Most of us have waited and wondered for some time now if we were past the cold weather and able to start planting our spring vegetable gardens. On average we have our last frost somewhere around March 28 – April 1. So at this point I feel pretty comfortable starting my spring garden. Now is the time to decide what vegetables and what varieties of those vegetables to start planting. I always like to try and plant as early as possible so that I can have the bragging rights later when I harvest a tomato sooner than my neighbors.
Many times when people call me before planting they ask questions like, “which tomato variety tastes best”? I really don’t know how to answer that questions since everybody likes different things. What I like you may think tastes too sweet or maybe too bitter. I can give some variety recommendations on what has grown well in our area and what might be resistant to some of the insect or disease issues we have in our area. Recommended vining-type cultivars include Better Boy, Fantastic, Monte Carlo and Sweet Million (cherry), and recommended bush-type cultivars include Bingo, Celebrity, Mountain Delight Solar Set and Sun Leaper. I think that one of the most important things to remember when planting several tomato plants is to try planting several different varieties so as to ensure a good production.
After tomatoes, it’s generally a toss-up between bell peppers and squash as to the one that I get the most questions about. Of all the many pepper plant that we can grow bell peppers seem to be the more popular in our area. Varieties that perform well here include Big Bertha, King Arthur, Camelot, Merlin, Sentry and Jupiter. Bell pepper produce best in the spring and very early summer. Production is usually less during the hottest part of summer, but if you keep them alive throughout the summer, production does pick back up in the fall.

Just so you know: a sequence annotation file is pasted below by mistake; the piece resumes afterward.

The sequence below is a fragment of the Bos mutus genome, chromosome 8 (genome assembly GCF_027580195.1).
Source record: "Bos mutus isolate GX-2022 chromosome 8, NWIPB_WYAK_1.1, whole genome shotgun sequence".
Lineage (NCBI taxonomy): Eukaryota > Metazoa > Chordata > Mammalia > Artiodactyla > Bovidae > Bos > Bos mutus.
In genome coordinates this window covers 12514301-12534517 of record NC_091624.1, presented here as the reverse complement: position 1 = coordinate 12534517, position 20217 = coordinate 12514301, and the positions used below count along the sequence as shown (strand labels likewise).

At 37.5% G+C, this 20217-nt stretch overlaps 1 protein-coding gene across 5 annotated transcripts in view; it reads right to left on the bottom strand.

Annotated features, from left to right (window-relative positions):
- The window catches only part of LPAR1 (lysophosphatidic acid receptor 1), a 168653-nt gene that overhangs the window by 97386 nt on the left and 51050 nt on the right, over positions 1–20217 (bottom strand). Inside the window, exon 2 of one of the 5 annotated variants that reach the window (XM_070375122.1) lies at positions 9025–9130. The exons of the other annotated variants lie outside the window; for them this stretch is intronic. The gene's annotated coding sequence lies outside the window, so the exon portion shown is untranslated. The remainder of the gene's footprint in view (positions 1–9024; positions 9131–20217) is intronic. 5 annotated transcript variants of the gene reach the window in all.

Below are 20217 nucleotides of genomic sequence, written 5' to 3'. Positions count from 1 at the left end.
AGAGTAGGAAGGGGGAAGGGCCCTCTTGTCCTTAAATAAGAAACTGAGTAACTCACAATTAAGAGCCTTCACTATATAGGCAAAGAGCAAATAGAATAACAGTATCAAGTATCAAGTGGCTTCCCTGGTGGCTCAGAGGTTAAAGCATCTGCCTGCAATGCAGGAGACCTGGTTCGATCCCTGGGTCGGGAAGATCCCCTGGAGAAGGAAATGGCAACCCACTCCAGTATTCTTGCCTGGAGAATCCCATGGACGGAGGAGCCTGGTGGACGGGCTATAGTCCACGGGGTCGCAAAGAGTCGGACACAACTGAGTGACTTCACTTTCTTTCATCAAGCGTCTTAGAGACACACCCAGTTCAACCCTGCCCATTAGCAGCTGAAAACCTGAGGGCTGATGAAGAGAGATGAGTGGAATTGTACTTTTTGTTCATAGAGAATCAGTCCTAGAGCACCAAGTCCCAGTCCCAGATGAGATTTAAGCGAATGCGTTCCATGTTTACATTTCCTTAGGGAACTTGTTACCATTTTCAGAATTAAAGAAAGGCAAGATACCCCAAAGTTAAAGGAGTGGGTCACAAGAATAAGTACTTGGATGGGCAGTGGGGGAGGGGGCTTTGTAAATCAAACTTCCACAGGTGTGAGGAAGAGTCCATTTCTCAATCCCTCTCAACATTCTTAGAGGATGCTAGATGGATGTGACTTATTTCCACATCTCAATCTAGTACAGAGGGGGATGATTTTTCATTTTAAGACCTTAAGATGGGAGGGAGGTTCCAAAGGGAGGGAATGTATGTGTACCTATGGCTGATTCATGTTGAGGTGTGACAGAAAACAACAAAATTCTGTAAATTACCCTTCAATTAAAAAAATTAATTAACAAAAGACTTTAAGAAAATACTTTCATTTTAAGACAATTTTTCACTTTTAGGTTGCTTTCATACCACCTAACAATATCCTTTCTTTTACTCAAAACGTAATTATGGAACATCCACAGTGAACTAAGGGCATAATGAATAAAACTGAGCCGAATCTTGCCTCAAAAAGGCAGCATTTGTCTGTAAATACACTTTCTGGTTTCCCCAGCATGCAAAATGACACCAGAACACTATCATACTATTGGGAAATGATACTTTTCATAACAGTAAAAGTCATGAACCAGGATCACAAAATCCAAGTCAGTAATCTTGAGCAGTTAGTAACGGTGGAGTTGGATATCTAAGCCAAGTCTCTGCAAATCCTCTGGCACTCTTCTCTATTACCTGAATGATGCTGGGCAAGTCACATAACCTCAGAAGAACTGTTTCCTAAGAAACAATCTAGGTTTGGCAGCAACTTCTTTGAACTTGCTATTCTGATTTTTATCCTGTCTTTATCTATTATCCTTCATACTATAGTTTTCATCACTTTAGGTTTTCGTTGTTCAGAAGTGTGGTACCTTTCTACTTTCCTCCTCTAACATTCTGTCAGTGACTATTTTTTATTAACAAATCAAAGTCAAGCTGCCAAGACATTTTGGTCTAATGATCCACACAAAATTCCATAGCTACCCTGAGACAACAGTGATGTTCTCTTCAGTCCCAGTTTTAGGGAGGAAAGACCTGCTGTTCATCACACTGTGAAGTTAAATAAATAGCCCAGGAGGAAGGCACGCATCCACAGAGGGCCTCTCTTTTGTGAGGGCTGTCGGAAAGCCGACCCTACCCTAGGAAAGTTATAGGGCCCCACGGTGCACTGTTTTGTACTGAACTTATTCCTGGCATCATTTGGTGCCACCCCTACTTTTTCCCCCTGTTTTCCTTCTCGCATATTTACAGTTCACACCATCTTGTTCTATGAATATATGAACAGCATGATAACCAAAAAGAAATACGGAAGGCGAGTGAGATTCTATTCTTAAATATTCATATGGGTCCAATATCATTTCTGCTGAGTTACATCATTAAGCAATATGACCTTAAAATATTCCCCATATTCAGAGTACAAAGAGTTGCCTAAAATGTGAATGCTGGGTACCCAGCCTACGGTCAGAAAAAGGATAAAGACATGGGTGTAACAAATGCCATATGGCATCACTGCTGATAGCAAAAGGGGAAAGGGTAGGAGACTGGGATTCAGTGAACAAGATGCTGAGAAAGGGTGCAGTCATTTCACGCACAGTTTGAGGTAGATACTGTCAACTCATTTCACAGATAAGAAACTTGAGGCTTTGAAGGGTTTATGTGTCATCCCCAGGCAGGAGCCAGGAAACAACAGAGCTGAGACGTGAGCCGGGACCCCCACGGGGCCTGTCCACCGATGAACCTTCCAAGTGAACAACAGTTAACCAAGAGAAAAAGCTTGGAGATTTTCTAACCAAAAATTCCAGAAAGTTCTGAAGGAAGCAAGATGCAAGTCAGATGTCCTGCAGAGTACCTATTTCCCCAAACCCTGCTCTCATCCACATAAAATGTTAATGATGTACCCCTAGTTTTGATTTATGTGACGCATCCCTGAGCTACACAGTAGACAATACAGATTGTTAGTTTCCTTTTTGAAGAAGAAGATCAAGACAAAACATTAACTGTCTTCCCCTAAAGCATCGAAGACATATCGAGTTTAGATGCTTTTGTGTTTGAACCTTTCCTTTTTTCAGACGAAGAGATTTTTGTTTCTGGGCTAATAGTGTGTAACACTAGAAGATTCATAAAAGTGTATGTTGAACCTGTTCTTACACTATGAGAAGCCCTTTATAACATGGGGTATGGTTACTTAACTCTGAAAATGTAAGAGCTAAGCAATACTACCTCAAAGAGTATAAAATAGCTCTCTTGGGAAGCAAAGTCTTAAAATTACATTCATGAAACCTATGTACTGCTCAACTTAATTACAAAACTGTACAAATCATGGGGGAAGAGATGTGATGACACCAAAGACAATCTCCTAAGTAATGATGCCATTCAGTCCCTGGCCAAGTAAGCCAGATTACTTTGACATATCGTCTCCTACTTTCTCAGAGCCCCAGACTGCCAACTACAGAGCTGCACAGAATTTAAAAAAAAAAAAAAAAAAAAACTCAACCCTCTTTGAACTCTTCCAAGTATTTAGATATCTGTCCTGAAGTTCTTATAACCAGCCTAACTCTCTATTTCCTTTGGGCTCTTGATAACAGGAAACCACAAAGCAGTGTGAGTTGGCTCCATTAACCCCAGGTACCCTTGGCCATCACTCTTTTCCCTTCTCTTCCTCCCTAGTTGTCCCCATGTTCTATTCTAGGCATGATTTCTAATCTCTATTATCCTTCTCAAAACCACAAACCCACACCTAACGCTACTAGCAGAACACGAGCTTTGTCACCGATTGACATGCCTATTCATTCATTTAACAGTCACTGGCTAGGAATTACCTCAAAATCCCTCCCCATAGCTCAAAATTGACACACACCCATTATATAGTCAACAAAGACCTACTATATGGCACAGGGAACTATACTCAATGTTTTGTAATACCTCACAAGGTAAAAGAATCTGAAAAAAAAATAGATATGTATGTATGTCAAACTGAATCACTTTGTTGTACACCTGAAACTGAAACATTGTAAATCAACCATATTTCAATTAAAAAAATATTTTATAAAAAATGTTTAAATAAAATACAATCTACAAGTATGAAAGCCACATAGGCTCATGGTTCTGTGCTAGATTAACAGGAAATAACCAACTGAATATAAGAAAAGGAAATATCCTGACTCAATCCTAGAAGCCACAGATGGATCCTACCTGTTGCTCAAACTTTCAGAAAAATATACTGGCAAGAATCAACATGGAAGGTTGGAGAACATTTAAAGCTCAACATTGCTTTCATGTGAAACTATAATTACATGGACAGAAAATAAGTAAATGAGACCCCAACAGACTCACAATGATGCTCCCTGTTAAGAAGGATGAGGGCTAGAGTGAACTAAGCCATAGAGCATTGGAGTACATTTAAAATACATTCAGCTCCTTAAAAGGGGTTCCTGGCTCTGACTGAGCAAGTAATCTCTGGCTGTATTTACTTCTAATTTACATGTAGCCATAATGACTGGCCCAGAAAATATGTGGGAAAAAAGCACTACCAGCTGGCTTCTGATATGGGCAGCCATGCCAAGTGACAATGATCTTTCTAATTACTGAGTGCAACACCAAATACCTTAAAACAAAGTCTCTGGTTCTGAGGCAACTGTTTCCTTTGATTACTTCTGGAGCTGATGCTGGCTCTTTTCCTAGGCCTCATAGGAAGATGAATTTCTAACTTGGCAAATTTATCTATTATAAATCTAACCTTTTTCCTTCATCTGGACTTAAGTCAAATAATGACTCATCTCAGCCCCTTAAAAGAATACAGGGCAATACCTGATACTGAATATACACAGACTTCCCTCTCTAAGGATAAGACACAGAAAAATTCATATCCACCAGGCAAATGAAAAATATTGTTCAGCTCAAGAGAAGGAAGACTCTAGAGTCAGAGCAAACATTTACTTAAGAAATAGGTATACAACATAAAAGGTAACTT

Squash is another one that has people asking lots of questions. There are many different types of squash but the 3 most popular in our area seem to be zucchini, yellow straight and yellow crookneck. There is an insect called the squash vine borer that is a problem in mid to late summer. The number one question I get about squash every year is, “Is something wrong with my squash; its blooms are falling off”? This is very common and does not need to be a reason for concern. Squash blooms are either male or female flowers. The male flowers will fall off the vine. Only the female flowers produce squash.
Lastly, we will briefly talk about the cucumber. It’s also very popular in our area. I usually encourage people to grow their cucumbers up instead of on the ground. You could build a trellis or just plant them next to a fence and train the vines to climb up. You will get a better quality cucumber by doing this. Two types of cucumbers can be grown, either the thin-skinned slicing type or the thicker-skinned pickling type. This is another vegetable that is generally not severely attacked by insects or diseases when planted early. Production will last from May into July.
There are many other types of vegetable that we grow in this area. If you would like to learn more you can call me at 318-251-5134 or go to our website www.lsuagcenter.edu and search for the Louisiana Vegetable Planting Guide. It is one of the best publications that we put out with tons of useful vegetable information in it.